first posted the recipe for vietnamese garlic butter noodles in nov 2016, but the pics and copy have been refreshed!
the first place i had vietnamese garlic butter noodles was an the go. they were topped with perfectly cooked shrimp, but the real focus was the noodles. steaming hot, buttery, garlicky, cheesy with a hint of asian je ne sais quoi (fish sauce! soy sauce!) perfection. i had more at ppq dungeness island, and then some at star noodle, and then at thanh long. and even though thanh long is part of the same family as an the go, they somehow still weren’t as good. they were kind of cold, and didn’t have nearly enough garlic. my mom and i figured it was time for us to try it on our own.
this is also a really flexible dish. the first time i made them, the noodles got a little gummy because 1) i didn’t have enough water and it was really starchy up in there, and 2) i overcooked them. ooops. mom finished them (i bailed after i screwed up the noodles), and they still had good flavor!
or how about the time i used homemade butter? on the surface, this doesn’t sound that weird, but let’s provide some context. i was making whipped cream with a bit of white chocolate once, and it curdled badly. like cottage cheese (less watery though) bad. and i whipped to the point where i basically had butter. i had a ton of it and nothing to use it for, so a generous helping went into a batch of vietnamese garlic butter noodles. i omitted the sugar to compensate for the white chocolate, and it worked! sounds gross, still tasted delicious.
1 year ago: caramelized white chocolate cupcakes with strawberry buttercream | kimchi soup with seaweed and fresh mochi
2 years ago: chimichurri and butternut squash quinoa bowls | jasmine cream puffs
3 years ago: buttermilk oatmeal raisin scones | orange-scented almond olive oil muffins
4 years ago: chocolate cake with whipped ganache and raspberries | apricot almond amaretto pound cake
5 years ago: mini brown butter, coconut and raspberry cakes | thomas keller’s chocolate chip cookies
These garlic butter noodles sound like they only have garlic and butter, but they get help from fish sauce, oyster sauce and parmesan cheese.
- 1 lb egg noodles
- 1/2 stick unsalted butter
- 3 T minced garlic
- 1 T low sodium soy sauce
- 1 T granulated sugar
- 1 T oyster sauce
- 2 T fish sauce
- 1/4 cup grated parmesan
- 1/4 cup chopped scallions
Boil egg noodles in a pot until they are just cooked and still al dente. Drain and place the noodles in a large bowl.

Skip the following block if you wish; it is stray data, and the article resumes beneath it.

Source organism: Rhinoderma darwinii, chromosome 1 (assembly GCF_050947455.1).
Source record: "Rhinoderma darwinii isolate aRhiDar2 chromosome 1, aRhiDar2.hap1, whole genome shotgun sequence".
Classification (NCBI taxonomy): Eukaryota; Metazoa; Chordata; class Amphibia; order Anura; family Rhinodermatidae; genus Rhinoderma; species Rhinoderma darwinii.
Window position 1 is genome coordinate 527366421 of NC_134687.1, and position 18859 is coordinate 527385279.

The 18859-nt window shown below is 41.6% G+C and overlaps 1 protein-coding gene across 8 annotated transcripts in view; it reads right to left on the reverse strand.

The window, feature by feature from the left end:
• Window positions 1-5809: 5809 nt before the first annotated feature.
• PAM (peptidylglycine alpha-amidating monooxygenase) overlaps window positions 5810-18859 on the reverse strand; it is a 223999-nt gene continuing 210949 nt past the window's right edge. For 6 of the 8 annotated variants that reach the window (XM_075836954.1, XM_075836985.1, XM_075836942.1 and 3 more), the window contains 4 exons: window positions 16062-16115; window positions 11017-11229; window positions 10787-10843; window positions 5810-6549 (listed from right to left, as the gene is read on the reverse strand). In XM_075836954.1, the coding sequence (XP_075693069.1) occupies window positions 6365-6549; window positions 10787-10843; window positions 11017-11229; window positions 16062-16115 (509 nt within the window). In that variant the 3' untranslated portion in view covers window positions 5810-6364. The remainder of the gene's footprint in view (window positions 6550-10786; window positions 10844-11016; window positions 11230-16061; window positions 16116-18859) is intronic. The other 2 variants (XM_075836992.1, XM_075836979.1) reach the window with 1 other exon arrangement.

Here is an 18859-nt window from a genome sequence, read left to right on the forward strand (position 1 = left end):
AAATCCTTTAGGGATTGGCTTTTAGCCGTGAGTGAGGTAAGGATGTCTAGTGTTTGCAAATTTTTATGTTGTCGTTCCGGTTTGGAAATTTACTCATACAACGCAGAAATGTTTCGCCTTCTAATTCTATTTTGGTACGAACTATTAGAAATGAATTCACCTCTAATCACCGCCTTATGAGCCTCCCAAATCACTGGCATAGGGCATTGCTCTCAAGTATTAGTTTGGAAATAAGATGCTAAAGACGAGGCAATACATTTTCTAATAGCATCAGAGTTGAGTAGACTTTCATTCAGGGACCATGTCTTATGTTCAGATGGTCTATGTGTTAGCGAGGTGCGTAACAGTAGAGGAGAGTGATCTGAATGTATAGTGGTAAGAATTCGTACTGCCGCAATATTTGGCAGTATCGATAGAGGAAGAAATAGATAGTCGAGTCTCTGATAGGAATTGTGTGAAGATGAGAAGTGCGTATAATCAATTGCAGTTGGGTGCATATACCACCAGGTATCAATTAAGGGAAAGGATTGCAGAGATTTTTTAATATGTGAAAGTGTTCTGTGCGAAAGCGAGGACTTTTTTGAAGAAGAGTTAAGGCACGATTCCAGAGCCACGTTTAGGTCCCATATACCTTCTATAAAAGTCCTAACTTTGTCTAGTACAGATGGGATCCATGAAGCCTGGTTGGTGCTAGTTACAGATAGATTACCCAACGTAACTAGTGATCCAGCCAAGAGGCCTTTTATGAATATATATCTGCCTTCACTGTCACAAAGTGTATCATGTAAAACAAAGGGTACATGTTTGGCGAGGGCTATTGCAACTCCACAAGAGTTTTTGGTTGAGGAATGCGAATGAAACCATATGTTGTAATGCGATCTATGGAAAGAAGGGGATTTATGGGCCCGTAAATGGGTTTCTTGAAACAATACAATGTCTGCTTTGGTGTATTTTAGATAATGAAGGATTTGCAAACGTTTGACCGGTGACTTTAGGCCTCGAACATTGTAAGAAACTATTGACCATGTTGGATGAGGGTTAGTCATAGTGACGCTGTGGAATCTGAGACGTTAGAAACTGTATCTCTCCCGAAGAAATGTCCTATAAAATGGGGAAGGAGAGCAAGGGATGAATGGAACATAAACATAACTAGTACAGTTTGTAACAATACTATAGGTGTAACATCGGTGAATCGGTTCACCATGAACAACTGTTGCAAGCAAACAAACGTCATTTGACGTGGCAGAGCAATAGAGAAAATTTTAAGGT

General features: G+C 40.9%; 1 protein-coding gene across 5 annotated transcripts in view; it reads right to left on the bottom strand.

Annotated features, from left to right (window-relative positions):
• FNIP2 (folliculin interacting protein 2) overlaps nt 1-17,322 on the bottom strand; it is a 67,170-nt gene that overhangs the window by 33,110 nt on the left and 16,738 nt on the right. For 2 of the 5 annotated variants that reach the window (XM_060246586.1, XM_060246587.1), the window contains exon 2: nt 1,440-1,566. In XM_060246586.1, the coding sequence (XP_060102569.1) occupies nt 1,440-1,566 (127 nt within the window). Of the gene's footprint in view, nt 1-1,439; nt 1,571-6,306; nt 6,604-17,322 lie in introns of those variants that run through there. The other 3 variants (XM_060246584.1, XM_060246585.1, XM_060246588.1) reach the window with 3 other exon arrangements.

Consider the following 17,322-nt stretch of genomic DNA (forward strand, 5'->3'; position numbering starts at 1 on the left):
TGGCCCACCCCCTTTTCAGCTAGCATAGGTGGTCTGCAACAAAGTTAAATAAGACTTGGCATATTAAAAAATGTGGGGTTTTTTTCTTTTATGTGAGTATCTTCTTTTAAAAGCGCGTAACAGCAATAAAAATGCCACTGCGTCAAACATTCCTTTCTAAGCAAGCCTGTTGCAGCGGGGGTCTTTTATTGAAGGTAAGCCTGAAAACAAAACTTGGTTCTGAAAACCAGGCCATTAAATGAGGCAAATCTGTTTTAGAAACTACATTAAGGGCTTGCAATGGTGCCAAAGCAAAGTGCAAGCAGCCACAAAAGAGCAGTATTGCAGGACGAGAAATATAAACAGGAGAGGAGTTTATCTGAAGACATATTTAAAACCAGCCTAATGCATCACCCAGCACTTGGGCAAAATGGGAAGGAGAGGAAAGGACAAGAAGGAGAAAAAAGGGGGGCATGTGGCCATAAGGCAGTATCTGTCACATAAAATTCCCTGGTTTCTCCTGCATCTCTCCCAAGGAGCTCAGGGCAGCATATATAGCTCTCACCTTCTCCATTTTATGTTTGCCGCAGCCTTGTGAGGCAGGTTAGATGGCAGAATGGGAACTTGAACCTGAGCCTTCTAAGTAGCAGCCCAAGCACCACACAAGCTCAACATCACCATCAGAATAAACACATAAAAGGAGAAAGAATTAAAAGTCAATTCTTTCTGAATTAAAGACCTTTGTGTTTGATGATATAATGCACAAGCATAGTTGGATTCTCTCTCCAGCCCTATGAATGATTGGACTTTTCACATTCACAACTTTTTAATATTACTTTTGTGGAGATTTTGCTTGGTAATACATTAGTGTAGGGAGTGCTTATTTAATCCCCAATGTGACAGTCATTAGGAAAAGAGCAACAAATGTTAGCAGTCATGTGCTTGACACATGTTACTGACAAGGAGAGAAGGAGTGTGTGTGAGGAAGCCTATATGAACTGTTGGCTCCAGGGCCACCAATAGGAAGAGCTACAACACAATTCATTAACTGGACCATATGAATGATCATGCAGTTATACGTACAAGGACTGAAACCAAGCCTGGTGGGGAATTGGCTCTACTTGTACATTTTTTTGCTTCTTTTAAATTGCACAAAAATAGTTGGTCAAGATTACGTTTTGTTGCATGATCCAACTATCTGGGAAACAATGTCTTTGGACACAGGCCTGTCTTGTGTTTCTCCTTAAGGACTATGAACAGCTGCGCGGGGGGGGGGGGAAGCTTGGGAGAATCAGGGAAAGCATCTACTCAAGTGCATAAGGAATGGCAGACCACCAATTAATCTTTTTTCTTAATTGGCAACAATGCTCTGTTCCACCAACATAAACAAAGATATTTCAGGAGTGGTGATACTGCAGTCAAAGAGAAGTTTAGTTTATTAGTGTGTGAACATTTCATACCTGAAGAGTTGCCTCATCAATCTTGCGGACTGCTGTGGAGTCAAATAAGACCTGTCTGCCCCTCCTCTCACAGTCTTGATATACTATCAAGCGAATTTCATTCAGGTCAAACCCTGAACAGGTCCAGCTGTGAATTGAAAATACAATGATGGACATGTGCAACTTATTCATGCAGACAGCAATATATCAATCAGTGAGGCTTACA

In a small saucepan, melt the butter over low heat. Add the garlic and cook until fragrant. Add in remaining ingredients, except cheese and scallions, and stir until combined. Turn off heat.
Add the sauce to the noodles and toss. If using, add the Parmesan and scallions. Serve immediately.
From Kirbie’s Cravings.
i posted this right after trump was elected. it was a strange world, especially as someone who wasn’t really cognizant of the world during clinton/bush’s terms, and came of age during the obama era. i had a hard time accepting his new status, and inevitably, we’re now used to this new normal. here’s the original bit i had though, a time capsule of when it felt like the world was as vulnerable as a shortbread cookie about to go through the mail service.
it’s weird to me to blog like nothing is wrong, that we can all just hold hands in kumbaya and eat boatloads of vietnamese garlic butter noodles. i’m still processing this shift in the world. maybe not a shift in people’s hearts, but what they now feel validated to say and do. i’ve already heard stories: a girl’s hijab was pulled and she almost choked at a school 20 minutes from home. one of my friends, who goes to aforementioned school, was approached by a man and told that she “shouldn’t wear leggings if she doesn’t want to get touched, because it’s legal now.” another friend shared a story about one of her latina friends getting yelled at by a young boy and his mother in a grocery store. and this is in california, in staunchly urban and usually liberal areas. and this is pre-presidency. i vacillate between so much grief that i can’t handle it, and contemplating safe, supportive steps i can take to help my communities heal. i still don’t have any answers, but i’m hoping that there’s enough compassion and human decency to get us through.